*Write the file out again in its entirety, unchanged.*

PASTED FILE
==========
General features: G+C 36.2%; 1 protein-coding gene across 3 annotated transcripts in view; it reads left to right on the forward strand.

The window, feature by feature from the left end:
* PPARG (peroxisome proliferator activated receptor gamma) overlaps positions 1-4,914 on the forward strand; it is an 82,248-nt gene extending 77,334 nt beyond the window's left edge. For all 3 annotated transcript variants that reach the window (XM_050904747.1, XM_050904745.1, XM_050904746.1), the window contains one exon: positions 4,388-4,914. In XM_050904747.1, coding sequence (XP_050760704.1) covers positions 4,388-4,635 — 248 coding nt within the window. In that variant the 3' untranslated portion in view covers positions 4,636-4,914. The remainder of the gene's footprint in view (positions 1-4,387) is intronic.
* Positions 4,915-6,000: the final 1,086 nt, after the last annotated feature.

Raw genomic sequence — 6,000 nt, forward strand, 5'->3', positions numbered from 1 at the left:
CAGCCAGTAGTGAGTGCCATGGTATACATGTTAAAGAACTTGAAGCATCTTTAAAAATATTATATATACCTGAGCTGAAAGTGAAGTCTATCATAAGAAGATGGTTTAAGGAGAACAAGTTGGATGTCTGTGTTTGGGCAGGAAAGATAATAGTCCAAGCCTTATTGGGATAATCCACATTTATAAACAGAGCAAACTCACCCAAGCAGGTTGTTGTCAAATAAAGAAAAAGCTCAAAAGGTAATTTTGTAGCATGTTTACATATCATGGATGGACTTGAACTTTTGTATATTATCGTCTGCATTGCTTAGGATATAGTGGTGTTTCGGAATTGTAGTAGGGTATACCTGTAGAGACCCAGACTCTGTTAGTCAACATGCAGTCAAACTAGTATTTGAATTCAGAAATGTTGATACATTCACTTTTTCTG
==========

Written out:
General features: G+C 36.2%; 1 protein-coding gene across 3 annotated transcripts in view; it reads left to right on the forward strand.

The window, feature by feature from the left end:
* PPARG (peroxisome proliferator activated receptor gamma) overlaps positions 1-4,914 on the forward strand; it is an 82,248-nt gene extending 77,334 nt beyond the window's left edge. For all 3 annotated transcript variants that reach the window (XM_050904747.1, XM_050904745.1, XM_050904746.1), the window contains one exon: positions 4,388-4,914. In XM_050904747.1, coding sequence (XP_050760704.1) covers positions 4,388-4,635 — 248 coding nt within the window. In that variant the 3' untranslated portion in view covers positions 4,636-4,914. The remainder of the gene's footprint in view (positions 1-4,387) is intronic.
* Positions 4,915-6,000: the final 1,086 nt, after the last annotated feature.

Raw genomic sequence — 6,000 nt, forward strand, 5'->3', positions numbered from 1 at the left:
CAGCCAGTAGTGAGTGCCATGGTATACATGTTAAAGAACTTGAAGCATCTTTAAAAATATTATATATACCTGAGCTGAAAGTGAAGTCTATCATAAGAAGATGGTTTAAGGAGAACAAGTTGGATGTCTGTGTTTGGGCAGGAAAGATAATAGTCCAAGCCTTATTGGGATAATCCACATTTATAAACAGAGCAAACTCACCCAAGCAGGTTGTTGTCAAATAAAGAAAAAGCTCAAAAGGTAATTTTGTAGCATGTTTACATATCATGGATGGACTTGAACTTTTGTATATTATCGTCTGCATTGCTTAGGATATAGTGGTGTTTCGGAATTGTAGTAGGGTATACCTGTAGAGACCCAGACTCTGTTAGTCAACATGCAGTCAAACTAGTATTTGAATTCAGAAATGTTGATACATTCACTTTTTCTG